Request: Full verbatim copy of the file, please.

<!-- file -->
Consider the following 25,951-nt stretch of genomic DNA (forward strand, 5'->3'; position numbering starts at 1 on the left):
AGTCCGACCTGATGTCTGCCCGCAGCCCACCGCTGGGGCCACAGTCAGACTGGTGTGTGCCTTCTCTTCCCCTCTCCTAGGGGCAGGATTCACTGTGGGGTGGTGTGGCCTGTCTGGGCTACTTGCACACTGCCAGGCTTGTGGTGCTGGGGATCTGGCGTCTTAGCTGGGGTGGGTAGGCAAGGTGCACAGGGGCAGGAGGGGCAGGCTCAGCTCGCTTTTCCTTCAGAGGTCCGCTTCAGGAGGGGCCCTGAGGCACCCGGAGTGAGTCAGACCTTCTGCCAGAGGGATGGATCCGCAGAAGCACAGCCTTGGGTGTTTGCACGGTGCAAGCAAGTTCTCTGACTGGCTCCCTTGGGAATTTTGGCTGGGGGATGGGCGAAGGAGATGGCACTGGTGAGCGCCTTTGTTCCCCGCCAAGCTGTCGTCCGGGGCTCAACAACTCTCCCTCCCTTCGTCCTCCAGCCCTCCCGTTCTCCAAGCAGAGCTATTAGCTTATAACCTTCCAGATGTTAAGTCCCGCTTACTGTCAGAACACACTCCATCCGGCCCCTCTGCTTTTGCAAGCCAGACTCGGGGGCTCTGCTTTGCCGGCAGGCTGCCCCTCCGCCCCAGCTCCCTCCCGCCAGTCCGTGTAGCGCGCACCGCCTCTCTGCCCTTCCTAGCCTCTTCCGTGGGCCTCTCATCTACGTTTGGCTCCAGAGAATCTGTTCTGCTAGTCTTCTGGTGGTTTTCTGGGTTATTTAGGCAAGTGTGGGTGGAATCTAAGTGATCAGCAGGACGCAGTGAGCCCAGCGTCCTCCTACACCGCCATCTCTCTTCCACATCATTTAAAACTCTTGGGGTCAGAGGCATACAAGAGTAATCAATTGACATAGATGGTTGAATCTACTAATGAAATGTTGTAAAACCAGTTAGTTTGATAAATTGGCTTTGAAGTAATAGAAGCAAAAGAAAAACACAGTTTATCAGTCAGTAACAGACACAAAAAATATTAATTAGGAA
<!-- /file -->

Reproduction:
Consider the following 25,951-nt stretch of genomic DNA (forward strand, 5'->3'; position numbering starts at 1 on the left):
AGTCCGACCTGATGTCTGCCCGCAGCCCACCGCTGGGGCCACAGTCAGACTGGTGTGTGCCTTCTCTTCCCCTCTCCTAGGGGCAGGATTCACTGTGGGGTGGTGTGGCCTGTCTGGGCTACTTGCACACTGCCAGGCTTGTGGTGCTGGGGATCTGGCGTCTTAGCTGGGGTGGGTAGGCAAGGTGCACAGGGGCAGGAGGGGCAGGCTCAGCTCGCTTTTCCTTCAGAGGTCCGCTTCAGGAGGGGCCCTGAGGCACCCGGAGTGAGTCAGACCTTCTGCCAGAGGGATGGATCCGCAGAAGCACAGCCTTGGGTGTTTGCACGGTGCAAGCAAGTTCTCTGACTGGCTCCCTTGGGAATTTTGGCTGGGGGATGGGCGAAGGAGATGGCACTGGTGAGCGCCTTTGTTCCCCGCCAAGCTGTCGTCCGGGGCTCAACAACTCTCCCTCCCTTCGTCCTCCAGCCCTCCCGTTCTCCAAGCAGAGCTATTAGCTTATAACCTTCCAGATGTTAAGTCCCGCTTACTGTCAGAACACACTCCATCCGGCCCCTCTGCTTTTGCAAGCCAGACTCGGGGGCTCTGCTTTGCCGGCAGGCTGCCCCTCCGCCCCAGCTCCCTCCCGCCAGTCCGTGTAGCGCGCACCGCCTCTCTGCCCTTCCTAGCCTCTTCCGTGGGCCTCTCATCTACGTTTGGCTCCAGAGAATCTGTTCTGCTAGTCTTCTGGTGGTTTTCTGGGTTATTTAGGCAAGTGTGGGTGGAATCTAAGTGATCAGCAGGACGCAGTGAGCCCAGCGTCCTCCTACACCGCCATCTCTCTTCCACATCATTTAAAACTCTTGGGGTCAGAGGCATACAAGAGTAATCAATTGACATAGATGGTTGAATCTACTAATGAAATGTTGTAAAACCAGTTAGTTTGATAAATTGGCTTTGAAGTAATAGAAGCAAAAGAAAAACACAGTTTATCAGTCAGTAACAGACACAAAAAATATTAATTAGGAA